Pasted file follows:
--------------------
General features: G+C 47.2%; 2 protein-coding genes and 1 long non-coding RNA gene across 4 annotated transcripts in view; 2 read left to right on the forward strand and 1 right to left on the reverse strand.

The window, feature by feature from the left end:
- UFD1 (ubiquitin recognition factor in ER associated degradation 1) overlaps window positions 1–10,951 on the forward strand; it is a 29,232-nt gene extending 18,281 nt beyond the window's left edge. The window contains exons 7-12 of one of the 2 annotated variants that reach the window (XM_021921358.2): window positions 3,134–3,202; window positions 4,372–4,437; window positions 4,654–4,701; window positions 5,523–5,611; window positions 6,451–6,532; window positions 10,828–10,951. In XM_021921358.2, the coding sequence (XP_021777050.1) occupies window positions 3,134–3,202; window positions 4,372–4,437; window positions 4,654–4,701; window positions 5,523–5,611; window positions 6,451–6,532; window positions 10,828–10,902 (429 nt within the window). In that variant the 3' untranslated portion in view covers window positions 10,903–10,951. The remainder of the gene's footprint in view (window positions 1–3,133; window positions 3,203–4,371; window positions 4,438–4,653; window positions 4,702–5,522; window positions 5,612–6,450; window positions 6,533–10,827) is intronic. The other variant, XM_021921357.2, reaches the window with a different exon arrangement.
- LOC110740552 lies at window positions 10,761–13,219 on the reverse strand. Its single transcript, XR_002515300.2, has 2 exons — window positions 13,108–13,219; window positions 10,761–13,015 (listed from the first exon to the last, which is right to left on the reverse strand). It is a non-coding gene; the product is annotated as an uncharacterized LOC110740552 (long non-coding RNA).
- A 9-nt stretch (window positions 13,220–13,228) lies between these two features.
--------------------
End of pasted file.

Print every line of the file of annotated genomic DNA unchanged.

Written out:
General features: G+C 47.2%; 2 protein-coding genes and 1 long non-coding RNA gene across 4 annotated transcripts in view; 2 read left to right on the forward strand and 1 right to left on the reverse strand.

The window, feature by feature from the left end:
- UFD1 (ubiquitin recognition factor in ER associated degradation 1) overlaps window positions 1–10,951 on the forward strand; it is a 29,232-nt gene extending 18,281 nt beyond the window's left edge. The window contains exons 7-12 of one of the 2 annotated variants that reach the window (XM_021921358.2): window positions 3,134–3,202; window positions 4,372–4,437; window positions 4,654–4,701; window positions 5,523–5,611; window positions 6,451–6,532; window positions 10,828–10,951. In XM_021921358.2, the coding sequence (XP_021777050.1) occupies window positions 3,134–3,202; window positions 4,372–4,437; window positions 4,654–4,701; window positions 5,523–5,611; window positions 6,451–6,532; window positions 10,828–10,902 (429 nt within the window). In that variant the 3' untranslated portion in view covers window positions 10,903–10,951. The remainder of the gene's footprint in view (window positions 1–3,133; window positions 3,203–4,371; window positions 4,438–4,653; window positions 4,702–5,522; window positions 5,612–6,450; window positions 6,533–10,827) is intronic. The other variant, XM_021921357.2, reaches the window with a different exon arrangement.
- LOC110740552 lies at window positions 10,761–13,219 on the reverse strand. Its single transcript, XR_002515300.2, has 2 exons — window positions 13,108–13,219; window positions 10,761–13,015 (listed from the first exon to the last, which is right to left on the reverse strand). It is a non-coding gene; the product is annotated as an uncharacterized LOC110740552 (long non-coding RNA).
- A 9-nt stretch (window positions 13,220–13,228) lies between these two features.